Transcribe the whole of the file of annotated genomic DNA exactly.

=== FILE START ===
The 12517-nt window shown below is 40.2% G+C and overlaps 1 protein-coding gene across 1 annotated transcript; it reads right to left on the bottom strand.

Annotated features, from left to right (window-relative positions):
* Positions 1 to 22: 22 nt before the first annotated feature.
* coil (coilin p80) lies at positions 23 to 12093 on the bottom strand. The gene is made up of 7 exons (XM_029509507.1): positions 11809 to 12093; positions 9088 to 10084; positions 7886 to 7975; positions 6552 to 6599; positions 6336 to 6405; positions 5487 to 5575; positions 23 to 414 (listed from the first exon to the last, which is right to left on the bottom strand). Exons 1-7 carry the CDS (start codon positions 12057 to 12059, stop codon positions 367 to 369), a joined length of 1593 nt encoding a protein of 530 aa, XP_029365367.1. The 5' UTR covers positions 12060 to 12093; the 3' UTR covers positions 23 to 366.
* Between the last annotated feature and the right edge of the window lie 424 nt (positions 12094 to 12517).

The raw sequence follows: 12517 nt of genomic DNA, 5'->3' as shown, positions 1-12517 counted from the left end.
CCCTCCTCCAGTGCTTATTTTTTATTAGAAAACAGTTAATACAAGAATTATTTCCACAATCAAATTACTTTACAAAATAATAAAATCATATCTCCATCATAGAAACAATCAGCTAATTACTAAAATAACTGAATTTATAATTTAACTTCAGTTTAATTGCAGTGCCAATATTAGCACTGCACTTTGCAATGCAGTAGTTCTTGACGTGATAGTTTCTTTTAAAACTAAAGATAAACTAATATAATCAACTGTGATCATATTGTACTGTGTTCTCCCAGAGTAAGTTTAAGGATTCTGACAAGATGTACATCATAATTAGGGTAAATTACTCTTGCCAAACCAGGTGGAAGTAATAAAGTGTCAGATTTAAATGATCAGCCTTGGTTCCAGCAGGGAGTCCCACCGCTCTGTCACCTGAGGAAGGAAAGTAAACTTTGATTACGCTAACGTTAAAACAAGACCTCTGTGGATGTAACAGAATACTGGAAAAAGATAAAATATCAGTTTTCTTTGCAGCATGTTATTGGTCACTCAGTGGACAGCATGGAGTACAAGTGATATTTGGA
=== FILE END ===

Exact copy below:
The 12517-nt window shown below is 40.2% G+C and overlaps 1 protein-coding gene across 1 annotated transcript; it reads right to left on the bottom strand.

Annotated features, from left to right (window-relative positions):
* Positions 1 to 22: 22 nt before the first annotated feature.
* coil (coilin p80) lies at positions 23 to 12093 on the bottom strand. The gene is made up of 7 exons (XM_029509507.1): positions 11809 to 12093; positions 9088 to 10084; positions 7886 to 7975; positions 6552 to 6599; positions 6336 to 6405; positions 5487 to 5575; positions 23 to 414 (listed from the first exon to the last, which is right to left on the bottom strand). Exons 1-7 carry the CDS (start codon positions 12057 to 12059, stop codon positions 367 to 369), a joined length of 1593 nt encoding a protein of 530 aa, XP_029365367.1. The 5' UTR covers positions 12060 to 12093; the 3' UTR covers positions 23 to 366.
* Between the last annotated feature and the right edge of the window lie 424 nt (positions 12094 to 12517).

The raw sequence follows: 12517 nt of genomic DNA, 5'->3' as shown, positions 1-12517 counted from the left end.
CCCTCCTCCAGTGCTTATTTTTTATTAGAAAACAGTTAATACAAGAATTATTTCCACAATCAAATTACTTTACAAAATAATAAAATCATATCTCCATCATAGAAACAATCAGCTAATTACTAAAATAACTGAATTTATAATTTAACTTCAGTTTAATTGCAGTGCCAATATTAGCACTGCACTTTGCAATGCAGTAGTTCTTGACGTGATAGTTTCTTTTAAAACTAAAGATAAACTAATATAATCAACTGTGATCATATTGTACTGTGTTCTCCCAGAGTAAGTTTAAGGATTCTGACAAGATGTACATCATAATTAGGGTAAATTACTCTTGCCAAACCAGGTGGAAGTAATAAAGTGTCAGATTTAAATGATCAGCCTTGGTTCCAGCAGGGAGTCCCACCGCTCTGTCACCTGAGGAAGGAAAGTAAACTTTGATTACGCTAACGTTAAAACAAGACCTCTGTGGATGTAACAGAATACTGGAAAAAGATAAAATATCAGTTTTCTTTGCAGCATGTTATTGGTCACTCAGTGGACAGCATGGAGTACAAGTGATATTTGGA